You are hereJoel Kotkin News Clips
Joel Kotkin News Clips
Joel recently talked with KABC Radio in California about the potential for fascist authoritarian thinking on both sides of the political aisle. Download the attached mp3 file to listen.
“Many on the left embrace the ideal of localism as a reaction against globalization and domination by large corporations,” Joel Kotkin and Wendell Cox write in “Our Town: Restoring Localism,” a paper published in September by the Center for Opportunity Urbanism in Houston, Texas. Many progressive social causes, they point out — such as racial integration, gay marriage and marijuana legalization — were first adopted locally before spreading to other areas.
Joel Kotkin swears he doesn’t hate cities—it’s just that most urbanists have a misguided perspective on them. Why focus on city centers, where populations tend to be too young, poor, and transient to invest in property or politics?
Joel recently joined the SpikedOnline podcast to talk about the rise of Donald Trump and the U.S. election. Follow the link below to listen. Joel's portion begins at about 14:30 of the show.
Joel recently joined the Rod Arquette show to talk about the impact of the Trump campaign and how his supporters might react to the election results. Download the mp3 to listen.
This video from Center for Opportunity Urbanism (COU) explores America’s housing crisis --- focusing on the new generation. COU is a non-profit dedicated to preserving the American dream and promoting upward mobility for all Americans. Check out the video and let us know what you think.
Joel joins KABC Radio in Los Angeles to talk about the impact of the high-tech oligarchs on today's society. Download the .mp3 to listen.
Joel recently kicked off The Aspen Institute's McCloskey Speaker Series
with a wide ranging conversation about cities across the world. Watch the entire conversation in the video below.
In his 2016 book The Human City: Urbanism for the Rest of Us, Joel Kotkin, a fellow in urban studies at Chapman University in California, mapped the phenomenon in the US. In San Francisco, he noted, there are 80,000 more dogs than children. The city has the highest number of households without children aged 18 or under of all core cities in the US. Kotkin also noted that the 2010 census found Chicago’s “overall population fell by seven percent, but its share of people aged five to 19 fell by 19 percent”. Similar trends can be found in other cities, including New York and Boston.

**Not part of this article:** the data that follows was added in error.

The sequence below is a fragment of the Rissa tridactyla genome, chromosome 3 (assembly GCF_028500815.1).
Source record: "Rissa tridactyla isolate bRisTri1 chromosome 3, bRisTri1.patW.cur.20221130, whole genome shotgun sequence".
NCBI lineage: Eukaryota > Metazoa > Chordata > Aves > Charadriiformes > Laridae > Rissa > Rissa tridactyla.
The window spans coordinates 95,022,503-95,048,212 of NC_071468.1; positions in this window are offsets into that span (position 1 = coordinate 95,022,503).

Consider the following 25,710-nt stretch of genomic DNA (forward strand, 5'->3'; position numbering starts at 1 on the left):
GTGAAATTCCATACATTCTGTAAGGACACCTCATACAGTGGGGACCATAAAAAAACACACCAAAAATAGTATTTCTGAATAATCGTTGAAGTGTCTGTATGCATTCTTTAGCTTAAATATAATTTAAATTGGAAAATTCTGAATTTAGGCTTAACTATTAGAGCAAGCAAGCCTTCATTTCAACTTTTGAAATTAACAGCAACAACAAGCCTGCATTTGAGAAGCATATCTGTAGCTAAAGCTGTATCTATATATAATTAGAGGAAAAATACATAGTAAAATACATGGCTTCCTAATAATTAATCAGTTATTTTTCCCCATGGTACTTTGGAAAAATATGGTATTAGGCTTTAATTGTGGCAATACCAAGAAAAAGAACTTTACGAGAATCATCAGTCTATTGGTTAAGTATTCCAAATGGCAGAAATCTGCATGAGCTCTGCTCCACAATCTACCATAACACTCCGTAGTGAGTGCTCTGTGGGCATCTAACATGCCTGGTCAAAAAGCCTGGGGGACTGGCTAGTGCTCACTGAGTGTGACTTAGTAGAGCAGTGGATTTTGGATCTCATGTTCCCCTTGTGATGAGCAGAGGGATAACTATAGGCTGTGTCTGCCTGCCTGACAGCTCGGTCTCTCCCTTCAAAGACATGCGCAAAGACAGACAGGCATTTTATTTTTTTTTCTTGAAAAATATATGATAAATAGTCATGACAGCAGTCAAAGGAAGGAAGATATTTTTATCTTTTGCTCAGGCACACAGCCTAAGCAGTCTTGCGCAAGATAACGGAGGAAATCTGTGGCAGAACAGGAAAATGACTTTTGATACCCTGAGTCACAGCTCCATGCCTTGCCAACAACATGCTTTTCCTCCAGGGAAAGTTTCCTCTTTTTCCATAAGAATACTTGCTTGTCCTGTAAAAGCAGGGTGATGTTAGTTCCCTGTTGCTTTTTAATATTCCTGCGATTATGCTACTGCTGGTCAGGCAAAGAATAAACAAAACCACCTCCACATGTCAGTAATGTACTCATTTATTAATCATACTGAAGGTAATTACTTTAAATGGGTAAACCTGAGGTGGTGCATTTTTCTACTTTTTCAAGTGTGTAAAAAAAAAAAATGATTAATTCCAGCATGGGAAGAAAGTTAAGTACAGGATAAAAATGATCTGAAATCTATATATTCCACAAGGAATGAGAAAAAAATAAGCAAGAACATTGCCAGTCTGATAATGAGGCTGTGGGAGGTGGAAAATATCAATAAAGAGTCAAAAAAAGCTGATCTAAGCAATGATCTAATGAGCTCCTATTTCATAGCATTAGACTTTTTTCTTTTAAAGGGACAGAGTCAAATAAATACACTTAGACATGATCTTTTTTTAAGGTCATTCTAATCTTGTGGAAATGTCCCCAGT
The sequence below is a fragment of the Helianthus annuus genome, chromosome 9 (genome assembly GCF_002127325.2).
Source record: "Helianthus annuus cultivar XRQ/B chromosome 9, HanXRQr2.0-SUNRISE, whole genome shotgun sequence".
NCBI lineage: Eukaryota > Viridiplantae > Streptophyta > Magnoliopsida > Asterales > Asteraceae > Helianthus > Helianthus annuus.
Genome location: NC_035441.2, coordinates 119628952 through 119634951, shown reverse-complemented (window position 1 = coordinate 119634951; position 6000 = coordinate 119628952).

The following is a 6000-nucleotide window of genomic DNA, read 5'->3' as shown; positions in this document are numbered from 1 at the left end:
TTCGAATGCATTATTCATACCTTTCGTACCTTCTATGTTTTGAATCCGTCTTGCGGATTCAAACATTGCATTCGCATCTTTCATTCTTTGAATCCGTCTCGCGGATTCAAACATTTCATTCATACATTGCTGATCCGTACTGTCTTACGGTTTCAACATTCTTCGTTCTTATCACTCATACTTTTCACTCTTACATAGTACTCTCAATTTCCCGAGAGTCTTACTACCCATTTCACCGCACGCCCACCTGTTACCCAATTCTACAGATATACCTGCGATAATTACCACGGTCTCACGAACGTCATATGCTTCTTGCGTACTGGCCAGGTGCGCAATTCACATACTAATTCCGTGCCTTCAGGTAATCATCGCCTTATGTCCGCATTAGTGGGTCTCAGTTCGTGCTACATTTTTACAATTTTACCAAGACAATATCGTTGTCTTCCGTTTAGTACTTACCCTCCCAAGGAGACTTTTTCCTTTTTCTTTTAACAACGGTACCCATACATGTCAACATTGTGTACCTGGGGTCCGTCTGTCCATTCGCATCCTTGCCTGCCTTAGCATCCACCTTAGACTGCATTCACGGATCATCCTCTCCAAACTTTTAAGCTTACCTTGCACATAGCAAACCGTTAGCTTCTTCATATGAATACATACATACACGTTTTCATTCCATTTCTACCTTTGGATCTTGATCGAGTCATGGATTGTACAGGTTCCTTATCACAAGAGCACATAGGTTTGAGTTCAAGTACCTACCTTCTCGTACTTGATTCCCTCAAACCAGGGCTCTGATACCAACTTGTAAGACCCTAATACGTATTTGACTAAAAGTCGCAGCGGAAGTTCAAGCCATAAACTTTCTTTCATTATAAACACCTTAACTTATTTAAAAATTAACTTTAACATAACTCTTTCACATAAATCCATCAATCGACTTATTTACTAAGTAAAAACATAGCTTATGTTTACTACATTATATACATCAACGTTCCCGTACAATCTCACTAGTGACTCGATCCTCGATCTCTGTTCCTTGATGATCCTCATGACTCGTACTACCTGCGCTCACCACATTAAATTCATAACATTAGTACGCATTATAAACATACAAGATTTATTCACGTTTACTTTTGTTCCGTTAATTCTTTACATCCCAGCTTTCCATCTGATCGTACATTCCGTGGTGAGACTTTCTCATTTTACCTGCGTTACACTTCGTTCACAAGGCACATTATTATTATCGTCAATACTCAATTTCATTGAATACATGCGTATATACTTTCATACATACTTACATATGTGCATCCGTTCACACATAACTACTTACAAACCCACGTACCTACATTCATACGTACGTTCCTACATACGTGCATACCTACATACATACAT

Joel recently appeared on Aspen TV's "The Lift" to talk about trends in urbanism and city development. Watch the video below:
Joel kicked off the McCloskey Speaker Series in Aspen. The interview is now available on Aspen Public Radio:
Kotkin discussed his newest book, The Human City: Urbanism for the Rest of Us, which challenges the way we think about our cities. Instead of the conventional urban-planning strategy of high-density cities, he favors a decentralized, more sustainable alternative.
Follow the link below to listen.
Kotkin’s piercing analysis may be of particular interest to Reg readers as he explains the role of figures such as Google and Facebook in shaping an agenda that isn't just hostile to the traditional working class – it’s hostile to the Enlightenment conception of the human being.
Joel recently spoke with Chcago's Morning Shift radio show to talk about the pros and cons of dense city living. Follow the link below to listen.
Joel Kotkin, a presidential fellow at Chapman University and the executive director of the Center for Opportunity Urbanism, calls California’s progressive economy the “new feudalism.”
“In practice,” Mr. Kotkin says, “it makes upward mobility very difficult and hurts the very people it claims to help.”
The second kind of cities we might call Joel Kotkin cities, after the writer who champions them. These are opportunity cities like Houston, Dallas and Salt Lake City. These places are less regulated, so it’s easier to start a business. They are sprawling with easy, hodgepodge housing construction, so the cost of living is low. Immigrants flock to them.
As Kotkin and Tory Gattis pointed out in an essay in The City Journal, Houston has been a boomtown for the past two decades.
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